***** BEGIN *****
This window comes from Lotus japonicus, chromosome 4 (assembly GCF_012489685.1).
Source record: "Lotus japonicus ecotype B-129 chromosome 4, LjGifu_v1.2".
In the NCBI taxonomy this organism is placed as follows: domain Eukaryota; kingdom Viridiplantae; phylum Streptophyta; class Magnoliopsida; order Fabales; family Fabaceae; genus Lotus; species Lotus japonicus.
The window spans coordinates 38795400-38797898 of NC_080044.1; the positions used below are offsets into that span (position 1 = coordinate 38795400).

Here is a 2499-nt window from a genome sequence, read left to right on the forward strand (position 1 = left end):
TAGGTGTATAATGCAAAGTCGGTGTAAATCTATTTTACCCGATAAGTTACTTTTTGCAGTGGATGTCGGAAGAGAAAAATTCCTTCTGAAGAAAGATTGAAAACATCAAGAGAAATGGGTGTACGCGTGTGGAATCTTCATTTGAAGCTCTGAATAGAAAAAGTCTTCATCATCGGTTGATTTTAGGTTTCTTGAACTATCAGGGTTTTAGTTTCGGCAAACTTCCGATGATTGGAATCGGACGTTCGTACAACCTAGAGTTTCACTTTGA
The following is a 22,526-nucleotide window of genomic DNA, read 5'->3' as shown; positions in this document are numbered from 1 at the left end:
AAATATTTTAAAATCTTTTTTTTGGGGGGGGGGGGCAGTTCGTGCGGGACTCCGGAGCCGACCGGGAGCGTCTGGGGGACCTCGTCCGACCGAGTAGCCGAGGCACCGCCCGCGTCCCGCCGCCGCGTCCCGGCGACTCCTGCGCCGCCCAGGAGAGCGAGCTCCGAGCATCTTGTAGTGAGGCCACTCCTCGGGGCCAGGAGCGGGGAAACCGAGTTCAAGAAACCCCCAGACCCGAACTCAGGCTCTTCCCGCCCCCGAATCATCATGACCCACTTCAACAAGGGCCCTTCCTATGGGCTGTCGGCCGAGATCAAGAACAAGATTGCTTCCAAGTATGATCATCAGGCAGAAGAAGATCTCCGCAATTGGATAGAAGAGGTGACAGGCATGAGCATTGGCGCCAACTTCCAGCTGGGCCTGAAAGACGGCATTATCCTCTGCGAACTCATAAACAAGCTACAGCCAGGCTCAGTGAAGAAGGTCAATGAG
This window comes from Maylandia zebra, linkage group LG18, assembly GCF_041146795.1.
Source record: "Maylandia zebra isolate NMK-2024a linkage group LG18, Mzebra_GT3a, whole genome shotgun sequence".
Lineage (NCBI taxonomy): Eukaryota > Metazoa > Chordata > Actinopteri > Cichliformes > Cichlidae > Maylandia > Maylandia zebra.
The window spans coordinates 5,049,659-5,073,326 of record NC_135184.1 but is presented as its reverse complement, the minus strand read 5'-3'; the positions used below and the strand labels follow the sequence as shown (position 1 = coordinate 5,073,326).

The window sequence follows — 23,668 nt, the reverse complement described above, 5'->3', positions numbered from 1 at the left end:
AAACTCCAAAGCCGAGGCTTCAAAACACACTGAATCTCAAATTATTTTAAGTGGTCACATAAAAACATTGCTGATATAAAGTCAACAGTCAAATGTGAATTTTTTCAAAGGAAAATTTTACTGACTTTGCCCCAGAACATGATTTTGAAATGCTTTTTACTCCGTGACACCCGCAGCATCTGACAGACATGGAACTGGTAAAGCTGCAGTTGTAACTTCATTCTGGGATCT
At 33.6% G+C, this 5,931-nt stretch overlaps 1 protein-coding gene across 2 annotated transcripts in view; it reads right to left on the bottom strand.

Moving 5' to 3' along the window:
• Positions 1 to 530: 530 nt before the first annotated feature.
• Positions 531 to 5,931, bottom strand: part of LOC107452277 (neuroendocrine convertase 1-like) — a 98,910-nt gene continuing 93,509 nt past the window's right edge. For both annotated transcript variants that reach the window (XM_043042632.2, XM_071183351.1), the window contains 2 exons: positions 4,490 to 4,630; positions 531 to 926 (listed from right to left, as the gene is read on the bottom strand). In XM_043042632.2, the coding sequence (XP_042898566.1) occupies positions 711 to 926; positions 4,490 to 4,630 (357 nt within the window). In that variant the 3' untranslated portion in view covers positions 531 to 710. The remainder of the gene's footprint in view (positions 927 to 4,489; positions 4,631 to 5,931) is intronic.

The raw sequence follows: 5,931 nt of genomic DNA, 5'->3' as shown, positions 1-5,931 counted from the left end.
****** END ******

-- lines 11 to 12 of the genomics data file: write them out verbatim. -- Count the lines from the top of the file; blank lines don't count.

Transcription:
Lineage (NCBI taxonomy): Eukaryota > Metazoa > Chordata > Actinopteri > Cichliformes > Cichlidae > Maylandia > Maylandia zebra.
The window spans coordinates 5,049,659-5,073,326 of record NC_135184.1 but is presented as its reverse complement, the minus strand read 5'-3'; the positions used below and the strand labels follow the sequence as shown (position 1 = coordinate 5,073,326).